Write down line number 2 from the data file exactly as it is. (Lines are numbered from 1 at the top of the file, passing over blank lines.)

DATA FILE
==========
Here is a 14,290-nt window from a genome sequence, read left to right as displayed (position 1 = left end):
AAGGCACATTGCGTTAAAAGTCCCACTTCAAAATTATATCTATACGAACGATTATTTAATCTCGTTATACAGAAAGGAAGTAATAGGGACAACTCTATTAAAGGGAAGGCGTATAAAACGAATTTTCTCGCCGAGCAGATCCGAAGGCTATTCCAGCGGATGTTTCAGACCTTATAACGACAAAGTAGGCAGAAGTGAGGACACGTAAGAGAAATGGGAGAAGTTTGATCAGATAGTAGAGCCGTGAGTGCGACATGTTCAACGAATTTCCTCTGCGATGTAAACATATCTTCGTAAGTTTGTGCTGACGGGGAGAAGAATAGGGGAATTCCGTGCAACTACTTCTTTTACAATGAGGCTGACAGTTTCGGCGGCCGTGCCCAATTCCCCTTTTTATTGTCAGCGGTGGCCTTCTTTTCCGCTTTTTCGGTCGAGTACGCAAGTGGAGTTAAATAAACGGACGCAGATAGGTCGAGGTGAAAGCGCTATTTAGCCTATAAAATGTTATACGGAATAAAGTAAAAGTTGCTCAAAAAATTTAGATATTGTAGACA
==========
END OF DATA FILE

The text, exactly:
AAGGCACATTGCGTTAAAAGTCCCACTTCAAAATTATATCTATACGAACGATTATTTAATCTCGTTATACAGAAAGGAAGTAATAGGGACAACTCTATTAAAGGGAAGGCGTATAAAACGAATTTTCTCGCCGAGCAGATCCGAAGGCTATTCCAGCGGATGTTTCAGACCTTATAACGACAAAGTAGGCAGAAGTGAGGACACGTAAGAGAAATGGGAGAAGTTTGATCAGATAGTAGAGCCGTGAGTGCGACATGTTCAACGAATTTCCTCTGCGATGTAAACATATCTTCGTAAGTTTGTGCTGACGGGGAGAAGAATAGGGGAATTCCGTGCAACTACTTCTTTTACAATGAGGCTGACAGTTTCGGCGGCCGTGCCCAATTCCCCTTTTTATTGTCAGCGGTGGCCTTCTTTTCCGCTTTTTCGGTCGAGTACGCAAGTGGAGTTAAATAAACGGACGCAGATAGGTCGAGGTGAAAGCGCTATTTAGCCTATAAAATGTTATACGGAATAAAGTAAAAGTTGCTCAAAAAATTTAGATATTGTAGACA